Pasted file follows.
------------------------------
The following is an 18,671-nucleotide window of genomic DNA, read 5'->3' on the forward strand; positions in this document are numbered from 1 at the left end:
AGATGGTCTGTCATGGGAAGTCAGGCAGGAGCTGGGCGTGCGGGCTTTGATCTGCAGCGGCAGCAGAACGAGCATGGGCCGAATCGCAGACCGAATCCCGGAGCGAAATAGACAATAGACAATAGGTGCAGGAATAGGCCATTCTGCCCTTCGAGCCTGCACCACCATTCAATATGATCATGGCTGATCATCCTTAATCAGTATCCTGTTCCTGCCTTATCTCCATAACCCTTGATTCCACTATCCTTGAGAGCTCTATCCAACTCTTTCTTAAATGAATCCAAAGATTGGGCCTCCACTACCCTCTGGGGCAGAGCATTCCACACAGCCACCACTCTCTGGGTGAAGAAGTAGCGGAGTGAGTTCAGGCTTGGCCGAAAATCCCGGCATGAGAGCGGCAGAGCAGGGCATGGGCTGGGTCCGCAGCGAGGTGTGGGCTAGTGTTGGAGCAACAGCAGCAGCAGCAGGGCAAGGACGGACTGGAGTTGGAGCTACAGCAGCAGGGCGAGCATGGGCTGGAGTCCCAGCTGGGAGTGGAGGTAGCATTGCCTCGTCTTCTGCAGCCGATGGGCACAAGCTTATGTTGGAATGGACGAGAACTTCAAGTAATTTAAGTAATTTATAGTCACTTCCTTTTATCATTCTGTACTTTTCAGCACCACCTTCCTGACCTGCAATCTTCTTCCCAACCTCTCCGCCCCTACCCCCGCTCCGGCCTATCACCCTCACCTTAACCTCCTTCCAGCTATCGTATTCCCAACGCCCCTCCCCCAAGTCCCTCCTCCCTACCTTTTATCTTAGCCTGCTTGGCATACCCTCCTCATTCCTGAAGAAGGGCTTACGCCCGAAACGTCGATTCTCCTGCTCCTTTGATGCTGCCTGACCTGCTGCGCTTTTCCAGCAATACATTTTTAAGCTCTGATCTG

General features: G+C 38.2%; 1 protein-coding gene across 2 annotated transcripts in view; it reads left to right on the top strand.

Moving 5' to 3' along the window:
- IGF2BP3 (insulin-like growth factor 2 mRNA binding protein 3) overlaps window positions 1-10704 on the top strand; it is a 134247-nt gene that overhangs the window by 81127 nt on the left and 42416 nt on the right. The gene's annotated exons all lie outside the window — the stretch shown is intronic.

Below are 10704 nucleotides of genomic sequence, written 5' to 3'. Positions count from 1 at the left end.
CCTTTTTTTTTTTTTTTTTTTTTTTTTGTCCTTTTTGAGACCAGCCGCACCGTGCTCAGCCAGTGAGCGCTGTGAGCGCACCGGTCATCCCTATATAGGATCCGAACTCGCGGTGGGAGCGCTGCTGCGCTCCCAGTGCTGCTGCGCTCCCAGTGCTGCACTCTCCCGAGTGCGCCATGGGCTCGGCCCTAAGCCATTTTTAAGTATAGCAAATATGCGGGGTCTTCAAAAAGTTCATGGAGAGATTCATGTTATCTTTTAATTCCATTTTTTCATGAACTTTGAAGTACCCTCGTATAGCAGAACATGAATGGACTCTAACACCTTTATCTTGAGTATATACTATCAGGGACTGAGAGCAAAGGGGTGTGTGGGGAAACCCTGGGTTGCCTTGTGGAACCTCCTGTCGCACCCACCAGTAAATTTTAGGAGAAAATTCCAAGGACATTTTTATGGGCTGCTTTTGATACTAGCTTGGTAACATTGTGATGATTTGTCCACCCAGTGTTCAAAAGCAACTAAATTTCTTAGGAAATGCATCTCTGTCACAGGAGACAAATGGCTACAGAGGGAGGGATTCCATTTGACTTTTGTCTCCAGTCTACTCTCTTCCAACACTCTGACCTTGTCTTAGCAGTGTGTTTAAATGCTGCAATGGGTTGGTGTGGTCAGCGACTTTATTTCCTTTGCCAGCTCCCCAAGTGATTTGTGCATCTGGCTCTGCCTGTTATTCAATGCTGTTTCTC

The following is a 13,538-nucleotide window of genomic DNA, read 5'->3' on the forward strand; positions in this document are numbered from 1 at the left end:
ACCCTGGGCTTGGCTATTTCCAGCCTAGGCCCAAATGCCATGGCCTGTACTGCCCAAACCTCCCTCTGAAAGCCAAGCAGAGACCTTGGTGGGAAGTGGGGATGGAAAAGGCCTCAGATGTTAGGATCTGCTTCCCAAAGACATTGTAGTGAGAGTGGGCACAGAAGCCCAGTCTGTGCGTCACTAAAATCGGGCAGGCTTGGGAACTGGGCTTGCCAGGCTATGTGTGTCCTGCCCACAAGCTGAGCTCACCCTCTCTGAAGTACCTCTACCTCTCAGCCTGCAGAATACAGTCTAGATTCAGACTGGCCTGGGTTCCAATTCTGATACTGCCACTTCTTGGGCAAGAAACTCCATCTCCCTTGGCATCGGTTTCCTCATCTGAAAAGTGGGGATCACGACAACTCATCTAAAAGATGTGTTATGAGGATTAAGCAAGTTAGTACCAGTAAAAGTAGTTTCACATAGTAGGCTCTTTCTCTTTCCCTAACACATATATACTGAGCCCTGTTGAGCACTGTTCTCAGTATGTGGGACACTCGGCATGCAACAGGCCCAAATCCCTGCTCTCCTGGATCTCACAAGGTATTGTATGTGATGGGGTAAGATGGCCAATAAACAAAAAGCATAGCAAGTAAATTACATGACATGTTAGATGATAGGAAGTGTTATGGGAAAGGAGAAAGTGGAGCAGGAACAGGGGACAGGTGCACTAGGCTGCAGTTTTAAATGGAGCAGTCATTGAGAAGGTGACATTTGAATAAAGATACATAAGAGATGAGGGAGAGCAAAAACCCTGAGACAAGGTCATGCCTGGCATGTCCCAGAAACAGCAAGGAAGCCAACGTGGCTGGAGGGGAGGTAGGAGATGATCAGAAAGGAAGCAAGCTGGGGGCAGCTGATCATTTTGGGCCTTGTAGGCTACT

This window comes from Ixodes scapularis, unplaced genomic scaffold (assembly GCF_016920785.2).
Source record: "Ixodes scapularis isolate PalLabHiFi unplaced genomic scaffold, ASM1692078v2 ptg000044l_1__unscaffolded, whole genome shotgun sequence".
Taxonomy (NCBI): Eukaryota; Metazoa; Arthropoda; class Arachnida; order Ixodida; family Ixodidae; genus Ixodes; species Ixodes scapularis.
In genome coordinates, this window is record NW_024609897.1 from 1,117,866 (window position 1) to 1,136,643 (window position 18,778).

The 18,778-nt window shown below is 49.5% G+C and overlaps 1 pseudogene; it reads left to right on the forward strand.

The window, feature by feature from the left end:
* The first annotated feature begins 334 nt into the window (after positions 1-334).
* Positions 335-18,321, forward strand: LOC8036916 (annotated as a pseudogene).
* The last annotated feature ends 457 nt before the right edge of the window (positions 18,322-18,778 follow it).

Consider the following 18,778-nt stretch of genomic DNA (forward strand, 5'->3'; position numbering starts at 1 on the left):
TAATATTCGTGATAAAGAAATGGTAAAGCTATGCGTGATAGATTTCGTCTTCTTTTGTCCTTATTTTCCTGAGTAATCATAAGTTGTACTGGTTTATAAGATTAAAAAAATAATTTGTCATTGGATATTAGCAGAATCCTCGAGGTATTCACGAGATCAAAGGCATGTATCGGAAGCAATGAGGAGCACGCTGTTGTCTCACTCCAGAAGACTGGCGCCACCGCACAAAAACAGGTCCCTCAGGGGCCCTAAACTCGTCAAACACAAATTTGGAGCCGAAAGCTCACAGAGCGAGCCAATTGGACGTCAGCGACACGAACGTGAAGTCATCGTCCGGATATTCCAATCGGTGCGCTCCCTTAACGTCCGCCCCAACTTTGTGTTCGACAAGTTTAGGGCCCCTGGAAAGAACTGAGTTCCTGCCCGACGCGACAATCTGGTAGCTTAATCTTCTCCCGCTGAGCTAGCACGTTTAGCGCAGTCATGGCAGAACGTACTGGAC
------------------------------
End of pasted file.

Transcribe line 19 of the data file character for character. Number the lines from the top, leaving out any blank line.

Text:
Consider the following 18,778-nt stretch of genomic DNA (forward strand, 5'->3'; position numbering starts at 1 on the left):